The establishment of the autonomous Mutasarrifiyya of Mount Lebanon in 1861 introduced a major factor into the political life of Syria. The Porte under Ali and Fuad Paşas responded to the challenge that the Mutasarrifiyya posed by uniting the two provinces of Damascus and Saida into one. Appointed governor general Mehmed Rashid Paşa aimed to bring the province and the Mutasarrifiyya closer. Rashid stimulated the “Nahda” and helped to promote the concept of Syria as a fatherland. After the death of Ali Paşa in 1871 Rashid was recalled and the behaviour of the new governors general resulted in disaffection and agitation for joining the Mutasarrifiyya or having a similar status, as is clear in the placards of 1880. Antonius regarded these placards as evidence of the rise of Arab nationalism. Actually, they were no more than agitation against mal-administration and a wish to join the Mountain.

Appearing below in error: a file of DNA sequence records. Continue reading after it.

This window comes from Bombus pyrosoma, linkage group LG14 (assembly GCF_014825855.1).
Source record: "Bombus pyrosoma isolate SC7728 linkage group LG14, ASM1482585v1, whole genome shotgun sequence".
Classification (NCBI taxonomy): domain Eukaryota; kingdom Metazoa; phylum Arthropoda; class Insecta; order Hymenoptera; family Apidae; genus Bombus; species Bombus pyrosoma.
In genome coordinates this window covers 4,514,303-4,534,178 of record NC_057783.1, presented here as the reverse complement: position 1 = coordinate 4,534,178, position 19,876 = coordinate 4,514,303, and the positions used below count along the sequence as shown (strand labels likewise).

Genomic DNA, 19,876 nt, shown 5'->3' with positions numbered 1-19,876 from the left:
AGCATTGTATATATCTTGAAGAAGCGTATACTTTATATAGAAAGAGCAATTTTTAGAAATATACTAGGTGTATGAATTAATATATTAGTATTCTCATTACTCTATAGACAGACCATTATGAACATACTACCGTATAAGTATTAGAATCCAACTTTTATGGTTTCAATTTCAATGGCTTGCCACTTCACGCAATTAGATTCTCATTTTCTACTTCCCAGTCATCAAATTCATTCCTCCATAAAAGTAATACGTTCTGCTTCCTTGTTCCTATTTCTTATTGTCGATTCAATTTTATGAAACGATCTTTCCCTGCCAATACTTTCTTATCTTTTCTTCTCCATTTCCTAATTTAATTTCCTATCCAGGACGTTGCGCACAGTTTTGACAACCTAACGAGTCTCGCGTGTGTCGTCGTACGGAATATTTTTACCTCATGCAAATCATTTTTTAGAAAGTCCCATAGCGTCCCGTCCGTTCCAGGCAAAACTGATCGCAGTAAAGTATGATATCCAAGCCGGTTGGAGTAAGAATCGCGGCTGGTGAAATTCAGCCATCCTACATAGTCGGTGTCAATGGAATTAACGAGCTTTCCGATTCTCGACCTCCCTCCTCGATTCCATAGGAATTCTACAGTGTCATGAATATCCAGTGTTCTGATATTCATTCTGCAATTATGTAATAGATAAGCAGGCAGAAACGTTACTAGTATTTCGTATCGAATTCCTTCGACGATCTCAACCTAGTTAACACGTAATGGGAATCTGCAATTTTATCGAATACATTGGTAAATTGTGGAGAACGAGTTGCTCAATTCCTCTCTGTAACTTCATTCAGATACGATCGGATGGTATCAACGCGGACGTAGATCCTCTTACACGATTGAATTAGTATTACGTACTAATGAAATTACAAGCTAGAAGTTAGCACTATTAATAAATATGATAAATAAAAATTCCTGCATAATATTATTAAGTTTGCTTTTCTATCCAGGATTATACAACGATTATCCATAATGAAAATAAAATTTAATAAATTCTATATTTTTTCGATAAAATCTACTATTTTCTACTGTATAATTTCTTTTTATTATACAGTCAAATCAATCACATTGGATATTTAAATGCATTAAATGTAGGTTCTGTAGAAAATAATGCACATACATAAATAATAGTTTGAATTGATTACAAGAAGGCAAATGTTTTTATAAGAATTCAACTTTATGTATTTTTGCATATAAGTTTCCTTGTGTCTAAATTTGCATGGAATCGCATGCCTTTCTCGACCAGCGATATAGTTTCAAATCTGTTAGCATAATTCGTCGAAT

Khatir‘Ahd al-Mutasarrifeen fi Lubnan p. 23; Hitti Philip K. Lebanon in History (London: Macmillan 1957 3rd. ed.) pp. 447-8; cf. Jessup H.H. Fifty-Three Years in Syria 2 vols. (New York: Fleming H. Revell company 1910) vol. I pp. 211-12.
See my article“The Sultan and the bureaucracy: the anti-Tanzimat concepts of grand vizier Mahmud Nedim Pasha”International Journal of Middle East Studies21 (1990) 257-74. Nedim served as vali of the province of Saida (the seat of which was Beirut) and Damascus in the years February 1855 to December 1855 in Beirut and then until September 1856 in Damascus. See İnal İbnülemin Mahmut Kemal Son Sadrazamlar (Istanbul: Maarif Vekalei 1940) vol. I p. 260.